Entering last offseason, the Astros had enviable depth in their starting rotation. Losing Justin Verlander, the 2022 AL Cy Young winner, in free agency wasn’t something to lightly brush off, but the club was arguably deep enough to survive a full season if everything broke right. Injuries were the largest threat to upending the organization’s plans, at least as it pertained to the projected starting five or six depending on the schedule. But as the old saying goes, “You never have enough pitching.”
Alas, with injuries to Lance McCullers Jr., Luis Garcia, and Jose Urquidy, the depth that the club was banking on is now virtually gone. There is little margin for error if someone else goes down for a prolonged period. Out of all of the missteps that the Astros arguably had in the offseason, the decision not to pursue another veteran starter as insurance looms large, especially in an environment when starting pitching figures to remain in high demand leading up to the trade deadline. Yes, Urquidy is inching his way back, hopefully in July, but it doesn’t sound like McCullers Jr. is close to a return and Garcia is undoubtedly out for the next calendar year, if not more, as he recovers from Tommy John surgery. As such, the Astros will likely need to acquire at least one veteran starter by July’s trade deadline to absorb some innings as they also need to monitor Hunter Brown’s workload. Whether that happens is another matter, but we’re clear on the need.
In the meantime, the Astros have had to dig deeper into their minor league depth, with Brandon Bielak, J.P. France, and Ronel Blanco receiving at least one start and all three figures to remain through at least a couple of more turns through the rotation. Based on the early returns in those 11 combined starts, the trio has helped stabilize the rotation, at least in terms of the overall floor of the unit.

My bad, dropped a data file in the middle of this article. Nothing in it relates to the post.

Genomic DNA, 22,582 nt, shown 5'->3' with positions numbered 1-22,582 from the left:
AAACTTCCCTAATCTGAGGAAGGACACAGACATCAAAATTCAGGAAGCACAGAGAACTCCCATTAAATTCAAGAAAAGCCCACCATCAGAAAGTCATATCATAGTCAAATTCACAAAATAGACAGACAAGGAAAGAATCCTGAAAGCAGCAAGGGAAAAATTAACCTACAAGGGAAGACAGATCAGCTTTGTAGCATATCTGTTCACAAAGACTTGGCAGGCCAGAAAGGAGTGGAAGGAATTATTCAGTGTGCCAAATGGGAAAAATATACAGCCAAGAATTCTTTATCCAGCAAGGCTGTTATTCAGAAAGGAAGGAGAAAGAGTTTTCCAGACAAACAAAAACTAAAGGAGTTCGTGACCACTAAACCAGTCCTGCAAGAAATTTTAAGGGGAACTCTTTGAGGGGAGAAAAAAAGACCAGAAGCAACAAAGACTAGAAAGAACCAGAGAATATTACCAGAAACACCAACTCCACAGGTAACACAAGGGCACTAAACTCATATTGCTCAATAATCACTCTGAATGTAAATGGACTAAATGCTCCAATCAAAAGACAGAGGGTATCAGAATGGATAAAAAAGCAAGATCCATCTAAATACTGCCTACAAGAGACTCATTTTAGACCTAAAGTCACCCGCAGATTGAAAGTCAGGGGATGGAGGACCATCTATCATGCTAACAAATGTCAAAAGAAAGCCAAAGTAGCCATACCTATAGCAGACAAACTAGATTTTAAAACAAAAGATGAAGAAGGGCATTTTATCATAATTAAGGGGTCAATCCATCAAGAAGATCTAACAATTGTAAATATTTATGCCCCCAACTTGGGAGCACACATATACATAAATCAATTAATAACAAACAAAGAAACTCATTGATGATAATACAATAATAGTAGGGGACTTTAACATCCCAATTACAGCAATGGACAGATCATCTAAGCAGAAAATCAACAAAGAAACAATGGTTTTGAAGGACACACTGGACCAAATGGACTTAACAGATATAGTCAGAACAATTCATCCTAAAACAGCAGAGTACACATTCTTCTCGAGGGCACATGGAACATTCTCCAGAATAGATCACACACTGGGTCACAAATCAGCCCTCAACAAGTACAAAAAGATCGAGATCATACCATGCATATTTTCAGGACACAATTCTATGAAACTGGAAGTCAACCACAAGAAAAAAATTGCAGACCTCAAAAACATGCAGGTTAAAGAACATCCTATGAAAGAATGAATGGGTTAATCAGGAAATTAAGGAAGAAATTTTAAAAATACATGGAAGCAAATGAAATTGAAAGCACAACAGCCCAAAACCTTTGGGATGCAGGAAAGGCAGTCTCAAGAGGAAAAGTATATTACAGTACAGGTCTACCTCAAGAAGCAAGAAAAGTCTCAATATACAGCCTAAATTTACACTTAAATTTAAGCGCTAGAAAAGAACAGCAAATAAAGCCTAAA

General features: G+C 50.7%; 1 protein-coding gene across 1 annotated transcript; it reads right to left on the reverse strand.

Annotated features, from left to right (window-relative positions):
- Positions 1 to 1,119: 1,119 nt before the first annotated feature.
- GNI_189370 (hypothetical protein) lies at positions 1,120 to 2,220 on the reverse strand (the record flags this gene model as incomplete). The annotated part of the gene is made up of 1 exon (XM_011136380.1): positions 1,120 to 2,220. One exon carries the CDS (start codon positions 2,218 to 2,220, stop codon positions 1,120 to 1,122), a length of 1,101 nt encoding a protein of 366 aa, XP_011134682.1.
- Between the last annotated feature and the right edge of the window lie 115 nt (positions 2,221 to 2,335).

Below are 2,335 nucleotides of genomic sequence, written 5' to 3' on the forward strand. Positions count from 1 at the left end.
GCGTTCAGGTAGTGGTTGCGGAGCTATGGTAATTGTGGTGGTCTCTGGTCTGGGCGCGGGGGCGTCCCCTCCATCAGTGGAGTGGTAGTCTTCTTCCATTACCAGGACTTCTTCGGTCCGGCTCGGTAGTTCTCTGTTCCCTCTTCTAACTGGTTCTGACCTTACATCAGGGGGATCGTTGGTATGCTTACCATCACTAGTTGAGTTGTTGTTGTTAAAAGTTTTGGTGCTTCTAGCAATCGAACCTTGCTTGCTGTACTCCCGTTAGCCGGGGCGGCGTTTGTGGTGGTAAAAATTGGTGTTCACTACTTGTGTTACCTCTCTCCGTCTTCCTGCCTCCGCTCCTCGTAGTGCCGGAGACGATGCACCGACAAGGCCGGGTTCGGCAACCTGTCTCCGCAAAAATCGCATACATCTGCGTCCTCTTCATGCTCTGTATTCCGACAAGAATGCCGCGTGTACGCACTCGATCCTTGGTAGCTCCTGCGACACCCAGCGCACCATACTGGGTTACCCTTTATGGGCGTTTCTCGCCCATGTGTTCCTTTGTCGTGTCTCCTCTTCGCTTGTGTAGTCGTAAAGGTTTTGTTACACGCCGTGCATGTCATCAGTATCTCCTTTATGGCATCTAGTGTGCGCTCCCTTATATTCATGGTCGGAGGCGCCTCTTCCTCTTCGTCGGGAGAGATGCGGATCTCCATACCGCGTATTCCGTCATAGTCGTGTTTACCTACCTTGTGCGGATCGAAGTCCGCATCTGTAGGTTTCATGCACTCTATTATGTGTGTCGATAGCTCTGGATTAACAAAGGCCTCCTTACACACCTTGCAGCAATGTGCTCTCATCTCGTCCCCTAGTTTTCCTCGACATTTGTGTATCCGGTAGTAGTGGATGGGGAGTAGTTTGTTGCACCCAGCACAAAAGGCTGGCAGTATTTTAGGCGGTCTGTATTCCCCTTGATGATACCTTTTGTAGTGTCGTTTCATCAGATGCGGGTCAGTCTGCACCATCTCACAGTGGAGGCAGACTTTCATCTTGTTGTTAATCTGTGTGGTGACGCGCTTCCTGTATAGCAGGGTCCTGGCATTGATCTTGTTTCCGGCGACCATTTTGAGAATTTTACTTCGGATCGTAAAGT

• 11 GS
• 59 1/3 IP
• 20.5% K
• 7.8% BB
• 3.49 ERA
• 5.19 FIP
• 4.28 xFIP
At first glance, the results don’t really jump off the page. We’re still in small sample territory right now for all three pitchers, so keep that in mind. Two of the three starters — Bielak and France — have posted above-average barrel rates compared to the league average for starters. Unfortunately, there have also been long-ball issues as both run an HR/FB ratio higher than the league average of 12.7% at closer to 20%. For pitchers, it does take a while for HR/FB rates to begin to stabilize — around 400 fly balls — but it is helpful to see where the damage is coming from. That said, Bielak and France have done an admirable job thus far of limiting walks, which in turn limits the damage when they do give up that extra-base hit or home run. Walk rates, for example, start to stabilize around 170 batters faced. Both Bielak and France are approaching that stabilization territory. But this is also why we see their peripheral stats (FIP, xFIP) run a fair bit higher than their ERA. In other words, if walks issued were to increase, then expect their respective ERA to inflate to some degree.
Blanco’s performance in his first start on Thursday also inspired hope that the Astros rotation can remain afloat as a six-man rotation. It also helps cover some innings as the club waits for whether Urquidy returns in July or some an acquisition for another starter occurs before the deadline. In any case, the Astros don’t necessarily need an above-average performance in every one of Bielak, Blanco, and France’s starts, but their performance needs to at least trend above replacement level, preferably league average as long as they’re in the big league rotation. So far, so good on that front as the trio has trended above league average in ERA, and about league average for strikeout and walk rates. But I am going to watch their walk rates closely, as that figure could greatly dictate what the result becomes considering the other factors at play.